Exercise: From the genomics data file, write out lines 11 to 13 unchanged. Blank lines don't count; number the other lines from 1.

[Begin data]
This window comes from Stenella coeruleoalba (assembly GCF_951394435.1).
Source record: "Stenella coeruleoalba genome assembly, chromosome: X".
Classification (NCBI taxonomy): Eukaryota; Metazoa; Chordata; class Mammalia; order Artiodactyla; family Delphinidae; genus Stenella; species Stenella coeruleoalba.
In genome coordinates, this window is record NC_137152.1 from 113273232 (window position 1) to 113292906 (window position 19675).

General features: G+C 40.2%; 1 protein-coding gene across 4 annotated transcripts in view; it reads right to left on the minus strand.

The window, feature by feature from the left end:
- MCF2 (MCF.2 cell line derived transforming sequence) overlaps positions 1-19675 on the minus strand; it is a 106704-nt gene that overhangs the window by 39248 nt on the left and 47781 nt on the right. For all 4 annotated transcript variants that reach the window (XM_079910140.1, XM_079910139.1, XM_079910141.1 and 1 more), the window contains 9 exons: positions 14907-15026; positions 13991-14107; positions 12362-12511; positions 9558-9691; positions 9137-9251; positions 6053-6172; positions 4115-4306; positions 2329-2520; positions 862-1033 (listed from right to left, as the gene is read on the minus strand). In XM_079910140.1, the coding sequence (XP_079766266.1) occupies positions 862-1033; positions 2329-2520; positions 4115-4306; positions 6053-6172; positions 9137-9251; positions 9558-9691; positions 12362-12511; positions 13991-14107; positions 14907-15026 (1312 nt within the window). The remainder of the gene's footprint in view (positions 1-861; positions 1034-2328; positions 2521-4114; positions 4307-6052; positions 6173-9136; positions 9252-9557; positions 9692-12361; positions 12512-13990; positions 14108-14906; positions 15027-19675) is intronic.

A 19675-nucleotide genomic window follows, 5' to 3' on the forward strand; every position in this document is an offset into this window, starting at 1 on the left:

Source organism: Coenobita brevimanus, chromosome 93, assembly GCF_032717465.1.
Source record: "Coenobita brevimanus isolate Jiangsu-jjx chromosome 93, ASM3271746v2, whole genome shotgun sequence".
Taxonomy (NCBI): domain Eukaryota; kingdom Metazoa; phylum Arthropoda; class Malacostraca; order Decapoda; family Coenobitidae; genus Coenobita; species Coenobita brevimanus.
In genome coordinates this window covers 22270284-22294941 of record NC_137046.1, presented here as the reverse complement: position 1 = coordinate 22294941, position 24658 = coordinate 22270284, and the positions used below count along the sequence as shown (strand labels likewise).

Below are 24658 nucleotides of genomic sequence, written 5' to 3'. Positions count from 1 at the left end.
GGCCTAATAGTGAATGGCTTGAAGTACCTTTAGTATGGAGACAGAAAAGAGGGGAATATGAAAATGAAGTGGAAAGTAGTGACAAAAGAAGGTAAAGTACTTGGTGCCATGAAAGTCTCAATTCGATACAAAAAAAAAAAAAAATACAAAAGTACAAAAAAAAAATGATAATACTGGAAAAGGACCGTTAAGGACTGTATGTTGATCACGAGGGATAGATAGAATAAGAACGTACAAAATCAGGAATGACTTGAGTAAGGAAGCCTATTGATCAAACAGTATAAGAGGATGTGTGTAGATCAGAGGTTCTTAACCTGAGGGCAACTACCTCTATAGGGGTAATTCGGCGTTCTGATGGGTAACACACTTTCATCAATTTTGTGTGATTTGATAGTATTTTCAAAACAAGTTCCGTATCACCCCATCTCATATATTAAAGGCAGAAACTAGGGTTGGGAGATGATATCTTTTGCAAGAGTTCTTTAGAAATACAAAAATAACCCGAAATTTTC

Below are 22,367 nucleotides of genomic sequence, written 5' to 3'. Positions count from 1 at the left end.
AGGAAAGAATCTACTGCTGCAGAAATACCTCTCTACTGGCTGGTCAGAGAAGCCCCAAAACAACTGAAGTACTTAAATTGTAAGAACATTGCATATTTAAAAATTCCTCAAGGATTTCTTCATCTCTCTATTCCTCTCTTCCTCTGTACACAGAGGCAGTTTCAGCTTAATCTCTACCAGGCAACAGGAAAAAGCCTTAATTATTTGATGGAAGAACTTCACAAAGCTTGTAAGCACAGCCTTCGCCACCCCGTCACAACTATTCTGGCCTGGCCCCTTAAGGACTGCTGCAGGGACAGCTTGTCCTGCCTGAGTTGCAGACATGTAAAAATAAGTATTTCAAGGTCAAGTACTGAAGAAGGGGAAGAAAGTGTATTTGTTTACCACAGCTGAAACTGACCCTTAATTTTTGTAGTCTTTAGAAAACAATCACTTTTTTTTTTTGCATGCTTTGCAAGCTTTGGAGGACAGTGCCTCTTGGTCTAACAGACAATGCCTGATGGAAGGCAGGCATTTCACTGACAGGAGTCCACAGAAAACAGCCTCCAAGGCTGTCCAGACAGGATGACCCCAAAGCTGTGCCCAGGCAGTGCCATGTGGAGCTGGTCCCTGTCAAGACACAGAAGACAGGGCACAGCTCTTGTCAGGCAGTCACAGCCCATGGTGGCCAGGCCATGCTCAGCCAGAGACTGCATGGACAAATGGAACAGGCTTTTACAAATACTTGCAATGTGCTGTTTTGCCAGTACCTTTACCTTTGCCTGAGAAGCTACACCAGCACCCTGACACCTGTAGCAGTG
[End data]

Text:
Taxonomy (NCBI): domain Eukaryota; kingdom Metazoa; phylum Arthropoda; class Malacostraca; order Decapoda; family Coenobitidae; genus Coenobita; species Coenobita brevimanus.
In genome coordinates this window covers 22270284-22294941 of record NC_137046.1, presented here as the reverse complement: position 1 = coordinate 22294941, position 24658 = coordinate 22270284, and the positions used below count along the sequence as shown (strand labels likewise).

Below are 24658 nucleotides of genomic sequence, written 5' to 3'. Positions count from 1 at the left end.